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Owlfly Patents

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Method for Measuring Mass Distribution within Objects using Moment-of-Inertia

US Patent Application No. US-2024-0011861
Principle Inventor: Chris Alice Kratzer

Modern high-precision metrology equipment has its limitations. The current industry standards for holistic dimensional analysis are Coordinate Measuring Machines (CMM) and imaging systems. CMMs are machines that measure the dimensions of a target object by poking its surface with a rod following an algorithm. CMMs can only measure the external dimensions of hard solid objects.

Imaging systems take a picture (or many pictures) of a target object, and - like a CMM - can be used to measure distances between points. Imaging systems like ultrasound and x-ray can even measure internal structures, but they are not reliable if the material of the object is entirely transparent or opaque to the wave frequencies applied, or if the object is layered.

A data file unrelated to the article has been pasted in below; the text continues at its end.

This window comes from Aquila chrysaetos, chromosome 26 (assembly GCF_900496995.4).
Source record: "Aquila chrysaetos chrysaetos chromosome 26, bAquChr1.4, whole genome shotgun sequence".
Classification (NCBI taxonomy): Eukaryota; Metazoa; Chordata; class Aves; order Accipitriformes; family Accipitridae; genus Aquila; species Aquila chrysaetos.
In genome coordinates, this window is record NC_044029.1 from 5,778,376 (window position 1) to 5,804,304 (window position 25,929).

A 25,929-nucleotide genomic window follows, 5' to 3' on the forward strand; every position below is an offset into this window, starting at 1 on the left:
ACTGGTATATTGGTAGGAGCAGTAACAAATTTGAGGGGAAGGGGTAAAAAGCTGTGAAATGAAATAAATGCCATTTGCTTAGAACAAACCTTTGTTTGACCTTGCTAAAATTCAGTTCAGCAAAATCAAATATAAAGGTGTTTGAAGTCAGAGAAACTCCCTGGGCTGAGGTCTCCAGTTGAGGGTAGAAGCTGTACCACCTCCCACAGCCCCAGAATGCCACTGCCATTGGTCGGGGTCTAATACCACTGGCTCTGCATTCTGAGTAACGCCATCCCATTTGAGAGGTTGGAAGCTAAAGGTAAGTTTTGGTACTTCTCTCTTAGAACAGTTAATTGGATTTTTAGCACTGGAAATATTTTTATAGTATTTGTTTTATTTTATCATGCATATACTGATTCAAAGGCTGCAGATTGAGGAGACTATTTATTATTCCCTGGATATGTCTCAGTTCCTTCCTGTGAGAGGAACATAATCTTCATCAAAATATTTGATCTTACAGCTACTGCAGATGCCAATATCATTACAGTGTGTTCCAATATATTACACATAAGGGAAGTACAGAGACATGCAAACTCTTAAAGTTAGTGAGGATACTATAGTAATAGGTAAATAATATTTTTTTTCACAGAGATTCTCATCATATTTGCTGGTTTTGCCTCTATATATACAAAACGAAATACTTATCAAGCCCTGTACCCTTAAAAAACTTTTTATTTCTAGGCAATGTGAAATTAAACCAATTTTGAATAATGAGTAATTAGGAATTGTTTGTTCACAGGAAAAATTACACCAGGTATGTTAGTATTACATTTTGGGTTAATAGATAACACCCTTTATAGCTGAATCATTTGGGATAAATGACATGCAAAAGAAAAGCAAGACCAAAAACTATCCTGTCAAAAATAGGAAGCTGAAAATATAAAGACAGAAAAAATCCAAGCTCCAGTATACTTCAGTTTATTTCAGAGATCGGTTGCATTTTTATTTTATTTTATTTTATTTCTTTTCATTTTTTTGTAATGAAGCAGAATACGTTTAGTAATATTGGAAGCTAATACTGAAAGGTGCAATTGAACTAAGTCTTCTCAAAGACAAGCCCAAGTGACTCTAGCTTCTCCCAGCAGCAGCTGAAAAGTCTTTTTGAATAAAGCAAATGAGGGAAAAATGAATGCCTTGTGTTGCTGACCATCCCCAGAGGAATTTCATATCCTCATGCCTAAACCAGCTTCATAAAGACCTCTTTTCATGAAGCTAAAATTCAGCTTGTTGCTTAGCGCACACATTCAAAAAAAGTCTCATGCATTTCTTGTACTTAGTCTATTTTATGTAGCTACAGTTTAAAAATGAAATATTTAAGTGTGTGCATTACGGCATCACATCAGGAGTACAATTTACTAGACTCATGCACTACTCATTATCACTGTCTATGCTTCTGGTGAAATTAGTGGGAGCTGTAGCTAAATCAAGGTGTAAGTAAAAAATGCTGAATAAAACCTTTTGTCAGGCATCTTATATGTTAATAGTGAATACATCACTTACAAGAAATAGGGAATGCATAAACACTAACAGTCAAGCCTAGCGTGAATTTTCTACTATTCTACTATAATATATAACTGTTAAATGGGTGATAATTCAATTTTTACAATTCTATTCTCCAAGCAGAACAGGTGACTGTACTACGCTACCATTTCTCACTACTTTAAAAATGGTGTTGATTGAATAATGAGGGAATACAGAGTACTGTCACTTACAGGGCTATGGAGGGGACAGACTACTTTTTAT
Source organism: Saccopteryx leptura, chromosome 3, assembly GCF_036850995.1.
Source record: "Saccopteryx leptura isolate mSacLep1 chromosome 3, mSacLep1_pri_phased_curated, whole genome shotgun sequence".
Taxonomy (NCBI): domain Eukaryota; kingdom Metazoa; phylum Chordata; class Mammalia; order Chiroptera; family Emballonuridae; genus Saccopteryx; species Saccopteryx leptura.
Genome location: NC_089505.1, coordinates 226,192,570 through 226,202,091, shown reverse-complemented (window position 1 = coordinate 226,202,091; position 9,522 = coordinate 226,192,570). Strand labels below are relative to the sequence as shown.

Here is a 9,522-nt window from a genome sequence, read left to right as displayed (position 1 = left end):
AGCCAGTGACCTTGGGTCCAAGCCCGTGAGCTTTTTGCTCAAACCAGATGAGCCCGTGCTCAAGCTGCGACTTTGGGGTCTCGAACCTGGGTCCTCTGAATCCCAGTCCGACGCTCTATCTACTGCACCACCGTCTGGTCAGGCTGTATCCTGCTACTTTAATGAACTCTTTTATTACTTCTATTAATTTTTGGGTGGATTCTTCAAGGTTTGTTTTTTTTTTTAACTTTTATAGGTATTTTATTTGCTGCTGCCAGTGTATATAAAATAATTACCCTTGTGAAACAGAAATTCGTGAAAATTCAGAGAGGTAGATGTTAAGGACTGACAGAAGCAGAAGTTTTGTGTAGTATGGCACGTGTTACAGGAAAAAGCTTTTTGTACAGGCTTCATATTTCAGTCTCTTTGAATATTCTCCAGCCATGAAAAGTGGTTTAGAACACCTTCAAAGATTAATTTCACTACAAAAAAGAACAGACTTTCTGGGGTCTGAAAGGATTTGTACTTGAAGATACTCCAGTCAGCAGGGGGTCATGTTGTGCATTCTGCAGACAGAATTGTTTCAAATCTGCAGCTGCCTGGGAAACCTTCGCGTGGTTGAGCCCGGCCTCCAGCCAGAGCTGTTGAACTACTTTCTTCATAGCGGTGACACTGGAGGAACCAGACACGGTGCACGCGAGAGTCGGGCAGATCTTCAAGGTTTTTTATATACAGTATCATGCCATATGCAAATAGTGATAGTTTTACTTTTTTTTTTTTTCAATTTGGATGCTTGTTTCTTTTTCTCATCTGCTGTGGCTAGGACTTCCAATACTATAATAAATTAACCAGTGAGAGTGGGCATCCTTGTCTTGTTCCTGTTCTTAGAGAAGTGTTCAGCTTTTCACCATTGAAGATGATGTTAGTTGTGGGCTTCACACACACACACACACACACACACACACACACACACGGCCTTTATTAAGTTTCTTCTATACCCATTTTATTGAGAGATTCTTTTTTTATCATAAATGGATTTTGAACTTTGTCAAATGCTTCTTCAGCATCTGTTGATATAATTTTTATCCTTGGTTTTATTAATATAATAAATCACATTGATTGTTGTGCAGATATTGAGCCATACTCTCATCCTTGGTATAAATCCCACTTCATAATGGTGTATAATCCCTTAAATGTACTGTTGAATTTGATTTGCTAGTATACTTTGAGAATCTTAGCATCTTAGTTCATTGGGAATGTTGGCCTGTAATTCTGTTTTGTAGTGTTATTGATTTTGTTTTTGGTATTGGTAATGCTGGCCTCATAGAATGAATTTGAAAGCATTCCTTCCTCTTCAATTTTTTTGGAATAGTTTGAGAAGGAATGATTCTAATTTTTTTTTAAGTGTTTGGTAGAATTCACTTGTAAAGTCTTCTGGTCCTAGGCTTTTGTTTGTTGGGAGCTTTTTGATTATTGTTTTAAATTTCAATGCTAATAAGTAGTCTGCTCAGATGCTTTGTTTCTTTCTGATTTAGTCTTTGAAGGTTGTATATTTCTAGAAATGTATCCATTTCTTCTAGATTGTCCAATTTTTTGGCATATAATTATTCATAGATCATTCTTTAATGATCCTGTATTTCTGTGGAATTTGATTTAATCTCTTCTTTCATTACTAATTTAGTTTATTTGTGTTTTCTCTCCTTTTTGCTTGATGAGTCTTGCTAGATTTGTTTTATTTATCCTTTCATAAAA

The Inertial Measurement Machine (IMM) is a completely new idea that measures the distribution of mass within an object by simply... spinning it around!

How does it work? Imagine you're holding a broom out in front of you while you're
blindfolded. Intuitively, you can tell that the object is a broom because it responds differently to rotation in different directions. It takes more force to spin the broom end-to-end than it does to spin the broom around the circumference of the handle. IMMs are much more sophisticated, but the basic premise is the same.

IMMs could revolutionize high-precision manufacturing by providing a quick-and-easy way to map the internal mass distribution of any target object.
The preferred use case is the detection of voids and inclusions within precision castings. However, IMMs can be used in any field where it is useful to measure the internal mass distribution of a rigid solid object, including but not limited to: Metallurgy, Precision Manufacturing, Reverse Engineering, Geology, and Paleontology.
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